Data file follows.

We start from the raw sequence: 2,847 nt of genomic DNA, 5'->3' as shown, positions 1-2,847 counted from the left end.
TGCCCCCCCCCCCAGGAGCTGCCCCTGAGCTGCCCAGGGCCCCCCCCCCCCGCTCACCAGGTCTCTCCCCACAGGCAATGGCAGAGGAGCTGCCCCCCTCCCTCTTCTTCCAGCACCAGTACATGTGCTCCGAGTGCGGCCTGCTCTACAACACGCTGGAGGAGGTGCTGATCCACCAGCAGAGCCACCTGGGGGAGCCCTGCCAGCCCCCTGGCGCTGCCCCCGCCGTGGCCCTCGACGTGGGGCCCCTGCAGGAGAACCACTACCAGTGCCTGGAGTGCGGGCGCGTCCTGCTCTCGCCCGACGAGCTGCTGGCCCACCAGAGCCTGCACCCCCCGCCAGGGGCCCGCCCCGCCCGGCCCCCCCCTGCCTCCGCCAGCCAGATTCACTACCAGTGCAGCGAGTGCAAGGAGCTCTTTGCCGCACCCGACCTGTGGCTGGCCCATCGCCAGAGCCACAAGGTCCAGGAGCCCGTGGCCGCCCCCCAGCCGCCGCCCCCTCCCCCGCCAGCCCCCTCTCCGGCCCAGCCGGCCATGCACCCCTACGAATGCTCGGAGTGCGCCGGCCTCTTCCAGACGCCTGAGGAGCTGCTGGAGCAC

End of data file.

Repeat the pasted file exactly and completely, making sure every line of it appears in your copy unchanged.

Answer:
We start from the raw sequence: 2,847 nt of genomic DNA, 5'->3' as shown, positions 1-2,847 counted from the left end.
TGCCCCCCCCCCCAGGAGCTGCCCCTGAGCTGCCCAGGGCCCCCCCCCCCCGCTCACCAGGTCTCTCCCCACAGGCAATGGCAGAGGAGCTGCCCCCCTCCCTCTTCTTCCAGCACCAGTACATGTGCTCCGAGTGCGGCCTGCTCTACAACACGCTGGAGGAGGTGCTGATCCACCAGCAGAGCCACCTGGGGGAGCCCTGCCAGCCCCCTGGCGCTGCCCCCGCCGTGGCCCTCGACGTGGGGCCCCTGCAGGAGAACCACTACCAGTGCCTGGAGTGCGGGCGCGTCCTGCTCTCGCCCGACGAGCTGCTGGCCCACCAGAGCCTGCACCCCCCGCCAGGGGCCCGCCCCGCCCGGCCCCCCCCTGCCTCCGCCAGCCAGATTCACTACCAGTGCAGCGAGTGCAAGGAGCTCTTTGCCGCACCCGACCTGTGGCTGGCCCATCGCCAGAGCCACAAGGTCCAGGAGCCCGTGGCCGCCCCCCAGCCGCCGCCCCCTCCCCCGCCAGCCCCCTCTCCGGCCCAGCCGGCCATGCACCCCTACGAATGCTCGGAGTGCGCCGGCCTCTTCCAGACGCCTGAGGAGCTGCTGGAGCAC